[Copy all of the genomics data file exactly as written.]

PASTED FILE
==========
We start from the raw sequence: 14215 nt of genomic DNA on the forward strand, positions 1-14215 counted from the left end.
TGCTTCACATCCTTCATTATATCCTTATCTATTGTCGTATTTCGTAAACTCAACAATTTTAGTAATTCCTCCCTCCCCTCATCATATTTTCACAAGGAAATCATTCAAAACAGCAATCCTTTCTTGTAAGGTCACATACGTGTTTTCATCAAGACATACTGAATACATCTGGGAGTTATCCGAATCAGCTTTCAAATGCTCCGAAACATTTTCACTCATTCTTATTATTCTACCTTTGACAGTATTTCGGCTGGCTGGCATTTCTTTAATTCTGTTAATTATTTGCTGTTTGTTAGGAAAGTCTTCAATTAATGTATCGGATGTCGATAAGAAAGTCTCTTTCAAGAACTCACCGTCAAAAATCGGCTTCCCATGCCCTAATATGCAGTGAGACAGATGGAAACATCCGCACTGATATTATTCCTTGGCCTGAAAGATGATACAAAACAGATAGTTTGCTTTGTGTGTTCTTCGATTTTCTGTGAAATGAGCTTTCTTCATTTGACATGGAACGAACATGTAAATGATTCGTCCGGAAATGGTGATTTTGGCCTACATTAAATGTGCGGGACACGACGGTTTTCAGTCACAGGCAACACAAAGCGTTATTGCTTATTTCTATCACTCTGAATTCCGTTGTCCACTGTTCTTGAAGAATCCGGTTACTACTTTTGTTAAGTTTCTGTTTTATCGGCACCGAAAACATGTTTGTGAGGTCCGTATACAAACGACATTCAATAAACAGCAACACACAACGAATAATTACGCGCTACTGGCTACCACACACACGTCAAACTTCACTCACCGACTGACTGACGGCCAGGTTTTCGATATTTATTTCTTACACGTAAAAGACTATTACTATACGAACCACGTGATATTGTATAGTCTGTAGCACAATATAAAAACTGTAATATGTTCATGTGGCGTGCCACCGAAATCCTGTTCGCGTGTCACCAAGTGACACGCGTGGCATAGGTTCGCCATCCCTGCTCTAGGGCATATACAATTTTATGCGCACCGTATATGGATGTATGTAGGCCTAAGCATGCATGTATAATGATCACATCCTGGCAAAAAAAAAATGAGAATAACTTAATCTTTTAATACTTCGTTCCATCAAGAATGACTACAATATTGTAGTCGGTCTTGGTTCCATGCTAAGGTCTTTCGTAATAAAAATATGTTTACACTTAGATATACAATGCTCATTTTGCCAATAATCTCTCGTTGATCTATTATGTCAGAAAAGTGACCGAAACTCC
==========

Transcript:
We start from the raw sequence: 14215 nt of genomic DNA on the forward strand, positions 1-14215 counted from the left end.
TGCTTCACATCCTTCATTATATCCTTATCTATTGTCGTATTTCGTAAACTCAACAATTTTAGTAATTCCTCCCTCCCCTCATCATATTTTCACAAGGAAATCATTCAAAACAGCAATCCTTTCTTGTAAGGTCACATACGTGTTTTCATCAAGACATACTGAATACATCTGGGAGTTATCCGAATCAGCTTTCAAATGCTCCGAAACATTTTCACTCATTCTTATTATTCTACCTTTGACAGTATTTCGGCTGGCTGGCATTTCTTTAATTCTGTTAATTATTTGCTGTTTGTTAGGAAAGTCTTCAATTAATGTATCGGATGTCGATAAGAAAGTCTCTTTCAAGAACTCACCGTCAAAAATCGGCTTCCCATGCCCTAATATGCAGTGAGACAGATGGAAACATCCGCACTGATATTATTCCTTGGCCTGAAAGATGATACAAAACAGATAGTTTGCTTTGTGTGTTCTTCGATTTTCTGTGAAATGAGCTTTCTTCATTTGACATGGAACGAACATGTAAATGATTCGTCCGGAAATGGTGATTTTGGCCTACATTAAATGTGCGGGACACGACGGTTTTCAGTCACAGGCAACACAAAGCGTTATTGCTTATTTCTATCACTCTGAATTCCGTTGTCCACTGTTCTTGAAGAATCCGGTTACTACTTTTGTTAAGTTTCTGTTTTATCGGCACCGAAAACATGTTTGTGAGGTCCGTATACAAACGACATTCAATAAACAGCAACACACAACGAATAATTACGCGCTACTGGCTACCACACACACGTCAAACTTCACTCACCGACTGACTGACGGCCAGGTTTTCGATATTTATTTCTTACACGTAAAAGACTATTACTATACGAACCACGTGATATTGTATAGTCTGTAGCACAATATAAAAACTGTAATATGTTCATGTGGCGTGCCACCGAAATCCTGTTCGCGTGTCACCAAGTGACACGCGTGGCATAGGTTCGCCATCCCTGCTCTAGGGCATATACAATTTTATGCGCACCGTATATGGATGTATGTAGGCCTAAGCATGCATGTATAATGATCACATCCTGGCAAAAAAAAAATGAGAATAACTTAATCTTTTAATACTTCGTTCCATCAAGAATGACTACAATATTGTAGTCGGTCTTGGTTCCATGCTAAGGTCTTTCGTAATAAAAATATGTTTACACTTAGATATACAATGCTCATTTTGCCAATAATCTCTCGTTGATCTATTATGTCAGAAAAGTGACCGAAACTCC